3 Super Easy Steps To Recognize And Shut A Passive-Aggressive Person

Ever found yourself relating with a friend, partner, or family member who won’t outright express their feelings?

Yet through hidden actions they expect you to understand them and change your behavior in response?

This is how the passive-aggressive personality type works.

Through sarcasm, hostility, backhanded compliments, procrastination, and avoiding direct communication this person may even play the victim to instigate a change in you. It does not feel good or right to be treated this way. It is also easy to step in and join them in the game, which only eggs them on to take it up a notch. With this kind of relating, problems are not solved and a rift in the relationship can be imminent.

What can you do to expose this pattern of behavior and stop the vicious cycle? A person who consistently acts in passive-aggressive ways avoids direct confrontation and gives indirect resistance. To address the pattern and lead them out oftentimes requires a bit of finesse. But first you must realize when it is happening.

1. Identify the behavior.

A person is being passive-aggressive when they deliberately communicate with covert behavior. They may use their tone to express a meaning that differs from their words. They may give you the silent treatment. When you make a request of them they may procrastinate or give excuses.

When you notice these actions remember that they are expressions of hidden anger. Remember that reacting to this form of communication will simply stir up their emotions further. What you must do is choose a thoughtful response.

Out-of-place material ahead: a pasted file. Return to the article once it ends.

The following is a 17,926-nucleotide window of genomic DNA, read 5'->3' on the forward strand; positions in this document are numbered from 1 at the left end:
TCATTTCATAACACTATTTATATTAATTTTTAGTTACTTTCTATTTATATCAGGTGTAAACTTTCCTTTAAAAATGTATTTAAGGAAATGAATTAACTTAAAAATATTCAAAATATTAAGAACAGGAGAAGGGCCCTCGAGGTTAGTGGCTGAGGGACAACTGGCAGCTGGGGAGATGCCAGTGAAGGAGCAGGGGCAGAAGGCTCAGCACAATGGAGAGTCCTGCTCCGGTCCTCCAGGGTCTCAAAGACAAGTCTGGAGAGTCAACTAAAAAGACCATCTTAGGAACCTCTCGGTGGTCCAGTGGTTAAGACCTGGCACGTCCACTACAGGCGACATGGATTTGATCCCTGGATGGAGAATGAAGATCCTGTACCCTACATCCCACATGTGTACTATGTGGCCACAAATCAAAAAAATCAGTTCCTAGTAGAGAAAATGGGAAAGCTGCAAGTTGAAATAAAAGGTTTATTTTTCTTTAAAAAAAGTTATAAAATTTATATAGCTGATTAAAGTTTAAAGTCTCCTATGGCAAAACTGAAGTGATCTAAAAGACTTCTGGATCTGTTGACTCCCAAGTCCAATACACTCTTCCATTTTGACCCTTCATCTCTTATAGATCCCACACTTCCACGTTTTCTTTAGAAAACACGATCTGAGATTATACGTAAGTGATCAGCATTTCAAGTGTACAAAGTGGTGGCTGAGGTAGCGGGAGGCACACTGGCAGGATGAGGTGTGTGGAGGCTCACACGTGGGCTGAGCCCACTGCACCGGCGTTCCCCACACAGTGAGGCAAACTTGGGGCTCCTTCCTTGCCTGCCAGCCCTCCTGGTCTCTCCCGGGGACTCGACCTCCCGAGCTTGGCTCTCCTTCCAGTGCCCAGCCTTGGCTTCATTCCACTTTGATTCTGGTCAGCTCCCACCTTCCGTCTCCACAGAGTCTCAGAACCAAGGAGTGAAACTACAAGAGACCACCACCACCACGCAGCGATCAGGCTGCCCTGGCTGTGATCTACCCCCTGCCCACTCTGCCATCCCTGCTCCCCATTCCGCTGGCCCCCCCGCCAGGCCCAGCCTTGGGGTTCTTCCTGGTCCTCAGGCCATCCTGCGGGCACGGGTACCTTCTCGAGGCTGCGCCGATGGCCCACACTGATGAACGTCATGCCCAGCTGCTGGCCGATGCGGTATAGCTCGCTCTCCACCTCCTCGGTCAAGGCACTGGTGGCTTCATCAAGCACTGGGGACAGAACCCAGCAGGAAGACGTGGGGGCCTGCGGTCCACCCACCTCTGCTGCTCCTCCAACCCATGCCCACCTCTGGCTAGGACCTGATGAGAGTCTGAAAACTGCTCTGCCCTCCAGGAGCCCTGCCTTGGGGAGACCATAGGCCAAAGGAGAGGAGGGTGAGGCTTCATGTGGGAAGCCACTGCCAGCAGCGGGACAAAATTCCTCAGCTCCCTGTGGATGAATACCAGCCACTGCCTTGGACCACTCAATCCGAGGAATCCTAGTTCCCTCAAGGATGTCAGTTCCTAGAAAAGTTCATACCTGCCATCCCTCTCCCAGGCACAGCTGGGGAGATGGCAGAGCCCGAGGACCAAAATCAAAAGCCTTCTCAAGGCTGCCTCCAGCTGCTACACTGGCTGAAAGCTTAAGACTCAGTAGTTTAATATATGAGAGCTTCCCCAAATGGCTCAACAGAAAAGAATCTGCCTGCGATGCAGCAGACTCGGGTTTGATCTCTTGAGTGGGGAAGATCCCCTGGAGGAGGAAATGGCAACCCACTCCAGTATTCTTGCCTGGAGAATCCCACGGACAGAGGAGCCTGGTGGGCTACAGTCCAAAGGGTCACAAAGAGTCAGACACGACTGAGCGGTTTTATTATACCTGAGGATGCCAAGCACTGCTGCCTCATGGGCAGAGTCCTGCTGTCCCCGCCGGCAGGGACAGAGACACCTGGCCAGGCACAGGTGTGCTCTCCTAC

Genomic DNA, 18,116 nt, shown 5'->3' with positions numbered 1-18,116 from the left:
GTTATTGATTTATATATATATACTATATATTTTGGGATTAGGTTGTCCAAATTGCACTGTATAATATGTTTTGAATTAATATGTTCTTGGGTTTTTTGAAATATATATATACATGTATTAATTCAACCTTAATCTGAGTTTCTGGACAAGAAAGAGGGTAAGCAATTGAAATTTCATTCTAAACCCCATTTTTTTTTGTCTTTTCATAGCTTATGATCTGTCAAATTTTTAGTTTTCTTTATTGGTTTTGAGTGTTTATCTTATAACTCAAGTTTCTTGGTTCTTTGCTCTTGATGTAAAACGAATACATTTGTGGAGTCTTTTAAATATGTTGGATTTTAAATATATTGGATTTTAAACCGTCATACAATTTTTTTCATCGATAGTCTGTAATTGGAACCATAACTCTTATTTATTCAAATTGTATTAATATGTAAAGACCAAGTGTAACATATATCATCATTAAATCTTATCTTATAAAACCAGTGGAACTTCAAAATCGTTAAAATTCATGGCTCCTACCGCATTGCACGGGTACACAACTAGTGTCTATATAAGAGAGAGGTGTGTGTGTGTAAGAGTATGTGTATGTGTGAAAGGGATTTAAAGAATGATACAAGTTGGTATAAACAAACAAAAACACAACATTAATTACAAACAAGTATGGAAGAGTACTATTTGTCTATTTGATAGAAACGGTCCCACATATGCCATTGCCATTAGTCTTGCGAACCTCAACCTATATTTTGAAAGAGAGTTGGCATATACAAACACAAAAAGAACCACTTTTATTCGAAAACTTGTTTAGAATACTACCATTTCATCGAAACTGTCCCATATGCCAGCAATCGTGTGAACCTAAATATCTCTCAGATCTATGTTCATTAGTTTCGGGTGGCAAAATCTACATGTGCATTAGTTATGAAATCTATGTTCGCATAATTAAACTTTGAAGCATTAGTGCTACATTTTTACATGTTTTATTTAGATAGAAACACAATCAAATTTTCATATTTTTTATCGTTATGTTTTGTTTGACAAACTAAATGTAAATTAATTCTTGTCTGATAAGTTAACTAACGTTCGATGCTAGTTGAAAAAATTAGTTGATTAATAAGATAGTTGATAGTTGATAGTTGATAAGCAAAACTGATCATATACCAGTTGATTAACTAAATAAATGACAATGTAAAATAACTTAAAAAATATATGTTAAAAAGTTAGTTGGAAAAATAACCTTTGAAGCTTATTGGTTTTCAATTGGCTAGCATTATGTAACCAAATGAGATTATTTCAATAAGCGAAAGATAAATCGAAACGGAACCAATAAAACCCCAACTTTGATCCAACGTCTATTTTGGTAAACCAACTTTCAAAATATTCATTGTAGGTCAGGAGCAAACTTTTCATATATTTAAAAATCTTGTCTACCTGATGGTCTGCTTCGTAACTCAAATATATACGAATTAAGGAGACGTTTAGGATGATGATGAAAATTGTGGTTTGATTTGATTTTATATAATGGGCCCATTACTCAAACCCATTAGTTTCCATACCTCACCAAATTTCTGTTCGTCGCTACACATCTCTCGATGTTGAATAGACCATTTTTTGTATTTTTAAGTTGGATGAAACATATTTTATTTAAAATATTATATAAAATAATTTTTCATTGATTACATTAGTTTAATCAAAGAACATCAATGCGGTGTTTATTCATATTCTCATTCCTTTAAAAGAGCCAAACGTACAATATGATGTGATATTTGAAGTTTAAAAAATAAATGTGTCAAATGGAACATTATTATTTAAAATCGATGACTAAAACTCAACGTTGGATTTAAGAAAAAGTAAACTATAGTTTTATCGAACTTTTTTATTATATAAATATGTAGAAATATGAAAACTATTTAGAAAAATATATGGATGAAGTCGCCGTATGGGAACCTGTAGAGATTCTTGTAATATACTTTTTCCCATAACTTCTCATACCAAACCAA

Take a deep breath and stay calm.

2. Shine a little light on it.

With a non-emotional tone of voice say something like, “From your body language it seems as if you are angry with me. I’d like to hear your thoughts.” A passive-aggressive person has perfected their method of avoiding confrontation to create a shield of protection. By being the first to point out the elephant in the room, and by doing so in a non-judgmental way, you form a safe space for them to come out and share what is really going on. Yet even so, it may take more than this. Many times they are not yet ready and will blow you off saying they are “just fine.”

3. Be prepared for this denial.

Don’t be surprised if they don’t want to face their emotions and talk about it with you. The goal is to let them know, however subtly, that you know what is going on. The goal is to bring to light the hidden anger that they have carried for so long. Go ahead and accept the denial in the moment. You don’t want to pry or force it out of them. Acknowledging the anger goes a long way to communicate that you are aware, attentive, and willing to do what it takes to move past this harmful pattern.

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